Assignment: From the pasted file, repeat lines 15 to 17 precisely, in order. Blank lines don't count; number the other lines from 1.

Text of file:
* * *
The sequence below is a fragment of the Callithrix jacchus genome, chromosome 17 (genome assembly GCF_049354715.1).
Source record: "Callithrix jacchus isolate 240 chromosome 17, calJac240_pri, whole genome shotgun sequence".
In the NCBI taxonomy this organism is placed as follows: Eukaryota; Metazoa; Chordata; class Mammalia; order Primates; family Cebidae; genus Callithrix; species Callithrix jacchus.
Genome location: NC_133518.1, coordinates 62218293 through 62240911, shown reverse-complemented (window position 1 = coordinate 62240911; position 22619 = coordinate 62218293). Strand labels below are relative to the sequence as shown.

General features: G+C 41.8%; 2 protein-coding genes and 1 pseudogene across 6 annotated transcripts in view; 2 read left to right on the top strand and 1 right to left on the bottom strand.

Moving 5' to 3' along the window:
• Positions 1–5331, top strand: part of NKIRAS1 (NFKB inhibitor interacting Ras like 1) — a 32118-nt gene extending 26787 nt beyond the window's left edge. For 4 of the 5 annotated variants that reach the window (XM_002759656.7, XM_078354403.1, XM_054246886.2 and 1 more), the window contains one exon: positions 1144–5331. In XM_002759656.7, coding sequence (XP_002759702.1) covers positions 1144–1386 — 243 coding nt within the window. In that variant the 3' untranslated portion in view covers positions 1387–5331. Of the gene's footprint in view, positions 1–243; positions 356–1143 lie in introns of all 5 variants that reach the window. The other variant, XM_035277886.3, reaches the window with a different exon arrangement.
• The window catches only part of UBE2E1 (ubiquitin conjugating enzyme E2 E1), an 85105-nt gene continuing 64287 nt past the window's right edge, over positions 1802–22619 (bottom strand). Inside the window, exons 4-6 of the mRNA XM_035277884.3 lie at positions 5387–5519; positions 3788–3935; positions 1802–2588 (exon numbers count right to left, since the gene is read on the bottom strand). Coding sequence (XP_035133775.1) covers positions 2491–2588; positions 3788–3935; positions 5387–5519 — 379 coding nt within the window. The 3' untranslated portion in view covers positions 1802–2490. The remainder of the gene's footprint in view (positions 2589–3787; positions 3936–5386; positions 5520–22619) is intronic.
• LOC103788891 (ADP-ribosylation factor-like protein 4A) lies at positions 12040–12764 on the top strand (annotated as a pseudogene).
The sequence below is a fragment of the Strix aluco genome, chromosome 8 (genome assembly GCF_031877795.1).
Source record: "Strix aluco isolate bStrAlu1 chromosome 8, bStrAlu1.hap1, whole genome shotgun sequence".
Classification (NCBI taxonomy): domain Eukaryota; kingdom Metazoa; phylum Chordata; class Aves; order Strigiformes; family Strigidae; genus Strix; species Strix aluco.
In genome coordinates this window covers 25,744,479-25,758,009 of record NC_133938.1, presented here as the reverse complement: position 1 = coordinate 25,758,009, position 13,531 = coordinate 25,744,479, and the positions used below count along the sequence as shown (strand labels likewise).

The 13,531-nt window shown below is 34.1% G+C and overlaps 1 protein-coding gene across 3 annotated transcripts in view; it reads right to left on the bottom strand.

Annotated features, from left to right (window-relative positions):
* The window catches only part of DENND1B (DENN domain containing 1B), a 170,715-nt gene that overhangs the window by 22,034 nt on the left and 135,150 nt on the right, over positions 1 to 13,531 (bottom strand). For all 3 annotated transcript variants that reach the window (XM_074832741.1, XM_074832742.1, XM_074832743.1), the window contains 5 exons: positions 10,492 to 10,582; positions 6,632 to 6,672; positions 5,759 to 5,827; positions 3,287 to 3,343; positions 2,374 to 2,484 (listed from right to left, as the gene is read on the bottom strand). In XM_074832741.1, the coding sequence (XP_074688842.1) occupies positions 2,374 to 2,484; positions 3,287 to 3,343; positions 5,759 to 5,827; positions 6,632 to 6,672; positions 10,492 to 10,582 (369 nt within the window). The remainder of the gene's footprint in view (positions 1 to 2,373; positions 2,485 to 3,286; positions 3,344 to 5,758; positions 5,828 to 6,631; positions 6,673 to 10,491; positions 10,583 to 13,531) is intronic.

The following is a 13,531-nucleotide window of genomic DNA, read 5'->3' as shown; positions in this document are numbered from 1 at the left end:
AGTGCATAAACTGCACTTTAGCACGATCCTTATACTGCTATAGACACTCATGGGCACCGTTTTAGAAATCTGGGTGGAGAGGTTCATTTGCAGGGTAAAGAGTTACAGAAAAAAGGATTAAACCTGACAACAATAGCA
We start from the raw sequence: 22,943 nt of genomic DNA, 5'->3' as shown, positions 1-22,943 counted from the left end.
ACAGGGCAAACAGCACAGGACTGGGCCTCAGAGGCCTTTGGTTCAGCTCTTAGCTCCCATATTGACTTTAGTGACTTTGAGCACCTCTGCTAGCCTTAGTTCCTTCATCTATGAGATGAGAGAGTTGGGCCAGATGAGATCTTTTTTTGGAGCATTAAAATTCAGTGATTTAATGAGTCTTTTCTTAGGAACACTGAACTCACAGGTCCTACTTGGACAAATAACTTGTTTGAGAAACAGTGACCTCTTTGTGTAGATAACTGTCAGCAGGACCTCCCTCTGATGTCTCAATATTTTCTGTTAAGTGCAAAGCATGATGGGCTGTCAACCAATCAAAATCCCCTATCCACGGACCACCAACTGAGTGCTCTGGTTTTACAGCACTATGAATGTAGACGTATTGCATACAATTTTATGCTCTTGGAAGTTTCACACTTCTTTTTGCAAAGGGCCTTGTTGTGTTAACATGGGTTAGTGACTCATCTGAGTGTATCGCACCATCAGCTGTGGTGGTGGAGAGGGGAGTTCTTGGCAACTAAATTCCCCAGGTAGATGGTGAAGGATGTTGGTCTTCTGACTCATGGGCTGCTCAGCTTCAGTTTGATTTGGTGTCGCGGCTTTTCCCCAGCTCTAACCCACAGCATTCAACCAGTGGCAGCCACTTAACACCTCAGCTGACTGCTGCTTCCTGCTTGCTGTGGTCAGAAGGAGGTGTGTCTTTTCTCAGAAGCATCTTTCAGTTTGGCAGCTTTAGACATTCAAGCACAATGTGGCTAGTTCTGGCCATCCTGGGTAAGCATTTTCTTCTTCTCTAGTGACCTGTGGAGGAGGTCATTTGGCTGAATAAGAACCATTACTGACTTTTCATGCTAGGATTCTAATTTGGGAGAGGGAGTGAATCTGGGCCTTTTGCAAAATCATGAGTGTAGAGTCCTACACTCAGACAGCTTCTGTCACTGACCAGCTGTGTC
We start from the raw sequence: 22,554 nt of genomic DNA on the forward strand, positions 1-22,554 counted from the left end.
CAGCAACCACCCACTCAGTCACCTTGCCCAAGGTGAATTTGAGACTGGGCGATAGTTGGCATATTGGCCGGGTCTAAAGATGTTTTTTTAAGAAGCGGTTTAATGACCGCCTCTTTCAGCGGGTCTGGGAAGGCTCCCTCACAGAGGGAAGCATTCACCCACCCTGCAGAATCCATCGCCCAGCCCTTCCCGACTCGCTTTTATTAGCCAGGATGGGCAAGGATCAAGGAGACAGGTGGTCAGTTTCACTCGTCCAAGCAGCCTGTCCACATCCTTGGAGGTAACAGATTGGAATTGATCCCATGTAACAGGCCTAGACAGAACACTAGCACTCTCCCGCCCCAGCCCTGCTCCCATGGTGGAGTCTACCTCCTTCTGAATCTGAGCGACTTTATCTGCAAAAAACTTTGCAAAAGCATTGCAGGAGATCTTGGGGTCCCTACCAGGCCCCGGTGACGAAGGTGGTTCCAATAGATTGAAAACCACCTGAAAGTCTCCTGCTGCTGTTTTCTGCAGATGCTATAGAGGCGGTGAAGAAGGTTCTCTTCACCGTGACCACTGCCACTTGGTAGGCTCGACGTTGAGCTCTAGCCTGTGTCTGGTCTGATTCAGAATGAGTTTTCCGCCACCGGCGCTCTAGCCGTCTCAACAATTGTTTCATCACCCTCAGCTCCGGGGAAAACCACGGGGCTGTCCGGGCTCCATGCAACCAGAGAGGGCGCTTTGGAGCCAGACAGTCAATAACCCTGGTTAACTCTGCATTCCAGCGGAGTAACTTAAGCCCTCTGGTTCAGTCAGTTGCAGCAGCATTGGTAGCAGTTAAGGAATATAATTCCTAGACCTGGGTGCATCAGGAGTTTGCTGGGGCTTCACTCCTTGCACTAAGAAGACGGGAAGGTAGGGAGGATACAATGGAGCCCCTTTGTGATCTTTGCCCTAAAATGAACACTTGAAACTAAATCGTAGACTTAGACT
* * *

Annotated features, from left to right (window-relative positions):
* The window catches only part of DENND1B (DENN domain containing 1B), a 170,715-nt gene that overhangs the window by 22,034 nt on the left and 135,150 nt on the right, over positions 1 to 13,531 (bottom strand). For all 3 annotated transcript variants that reach the window (XM_074832741.1, XM_074832742.1, XM_074832743.1), the window contains 5 exons: positions 10,492 to 10,582; positions 6,632 to 6,672; positions 5,759 to 5,827; positions 3,287 to 3,343; positions 2,374 to 2,484 (listed from right to left, as the gene is read on the bottom strand). In XM_074832741.1, the coding sequence (XP_074688842.1) occupies positions 2,374 to 2,484; positions 3,287 to 3,343; positions 5,759 to 5,827; positions 6,632 to 6,672; positions 10,492 to 10,582 (369 nt within the window). The remainder of the gene's footprint in view (positions 1 to 2,373; positions 2,485 to 3,286; positions 3,344 to 5,758; positions 5,828 to 6,631; positions 6,673 to 10,491; positions 10,583 to 13,531) is intronic.

The following is a 13,531-nucleotide window of genomic DNA, read 5'->3' as shown; positions in this document are numbered from 1 at the left end: